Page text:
Diamorphine for pain relief in labour : a randomised controlled trial comparing intramuscular injection and patient-controlled analgesia
Article first published online: 20 SEP 2004
BJOG: An International Journal of Obstetrics & Gynaecology
Volume 111, Issue 10, pages 1081–1089, October 2004
How to Cite
McInnes, R. J., Hillan, E., Clark, D. and Gilmour, H. (2004), Diamorphine for pain relief in labour : a randomised controlled trial comparing intramuscular injection and patient-controlled analgesia. BJOG: An International Journal of Obstetrics & Gynaecology, 111: 1081–1089. doi: 10.1111/j.1471-0528.2004.00131.x
- Issue published online: 20 SEP 2004
- Article first published online: 20 SEP 2004
Objectives To compare the efficacy of diamorphine administered by a patient-controlled pump (patient-controlled analgesia) with intramuscular administration for pain relief in labour.
Design Randomised controlled trial.
Setting The South Glasgow University Hospitals NHS Trust.
Sample Primigravidae and multigravidae in labour at term (37–42 weeks).
Methods Women were randomised in labour to the study (patient-controlled analgesia) or control group (intramuscular). Randomisation was achieved through a random permuted block design stratified by parity. Study group women were given a loading dose of 1.2 mg diamorphine intravenously and then attached to the pump. Control group women received intramuscular diamorphine as per hospital protocol. Participants were also given 3 mg of buccal Stemetil. Data were collected throughout labour and at six postnatal weeks.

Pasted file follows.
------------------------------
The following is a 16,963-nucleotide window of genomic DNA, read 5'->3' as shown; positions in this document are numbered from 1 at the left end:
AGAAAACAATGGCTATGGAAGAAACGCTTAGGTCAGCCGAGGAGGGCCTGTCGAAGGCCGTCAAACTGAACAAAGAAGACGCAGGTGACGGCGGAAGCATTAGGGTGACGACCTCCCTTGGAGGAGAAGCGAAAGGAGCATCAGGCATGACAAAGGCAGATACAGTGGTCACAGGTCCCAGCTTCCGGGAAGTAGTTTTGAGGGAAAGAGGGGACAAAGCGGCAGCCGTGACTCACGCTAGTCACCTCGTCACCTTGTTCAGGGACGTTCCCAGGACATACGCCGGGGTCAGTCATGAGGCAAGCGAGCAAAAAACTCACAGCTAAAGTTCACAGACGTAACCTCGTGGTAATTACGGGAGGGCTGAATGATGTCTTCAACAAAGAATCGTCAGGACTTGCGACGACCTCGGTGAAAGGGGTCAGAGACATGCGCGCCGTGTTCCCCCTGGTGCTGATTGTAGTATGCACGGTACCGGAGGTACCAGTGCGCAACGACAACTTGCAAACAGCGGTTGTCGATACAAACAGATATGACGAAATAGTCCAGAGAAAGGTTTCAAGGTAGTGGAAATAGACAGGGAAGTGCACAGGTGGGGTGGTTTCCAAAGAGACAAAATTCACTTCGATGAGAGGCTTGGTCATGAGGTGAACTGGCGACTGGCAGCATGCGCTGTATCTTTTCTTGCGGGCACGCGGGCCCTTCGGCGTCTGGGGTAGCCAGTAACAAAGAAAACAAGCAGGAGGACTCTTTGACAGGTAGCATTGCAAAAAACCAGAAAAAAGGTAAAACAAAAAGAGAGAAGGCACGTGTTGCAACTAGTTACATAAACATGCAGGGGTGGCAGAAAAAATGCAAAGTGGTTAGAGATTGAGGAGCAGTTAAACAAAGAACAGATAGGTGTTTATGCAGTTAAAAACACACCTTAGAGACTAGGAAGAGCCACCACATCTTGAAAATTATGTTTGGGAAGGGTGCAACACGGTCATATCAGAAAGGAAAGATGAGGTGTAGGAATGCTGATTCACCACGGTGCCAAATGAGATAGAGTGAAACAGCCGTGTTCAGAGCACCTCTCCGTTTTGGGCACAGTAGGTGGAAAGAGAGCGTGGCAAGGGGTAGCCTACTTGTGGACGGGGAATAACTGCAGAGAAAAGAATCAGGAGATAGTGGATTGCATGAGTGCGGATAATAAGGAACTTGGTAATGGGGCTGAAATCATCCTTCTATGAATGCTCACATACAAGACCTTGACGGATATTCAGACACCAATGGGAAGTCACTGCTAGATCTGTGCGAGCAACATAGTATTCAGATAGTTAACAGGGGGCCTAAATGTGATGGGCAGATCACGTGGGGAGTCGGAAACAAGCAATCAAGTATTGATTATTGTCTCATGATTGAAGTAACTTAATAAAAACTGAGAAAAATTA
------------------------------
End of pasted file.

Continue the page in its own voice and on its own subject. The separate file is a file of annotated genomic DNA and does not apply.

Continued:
Main outcome measures Analgesia requirements during labour and women's satisfaction with the method of pain relief.
Results Women in the study group (patient-controlled analgesia) used significantly less diamorphine than women in the control group (intramuscular) but were significantly more likely to state that they were very dissatisfied with their use of diamorphine and were significantly more likely to opt out of the trial before the birth of the baby. The majority of women in both groups used other analgesia concurrent with diamorphine such as Entonox, aromatherapy or TENS.
Conclusions Patient-controlled analgesia administration of diamorphine for the relief of pain in labour offers no significant advantages over intramuscular administration. The results also suggest that diamorphine is a poor analgesic for labour pain irrespective of the mode of administration.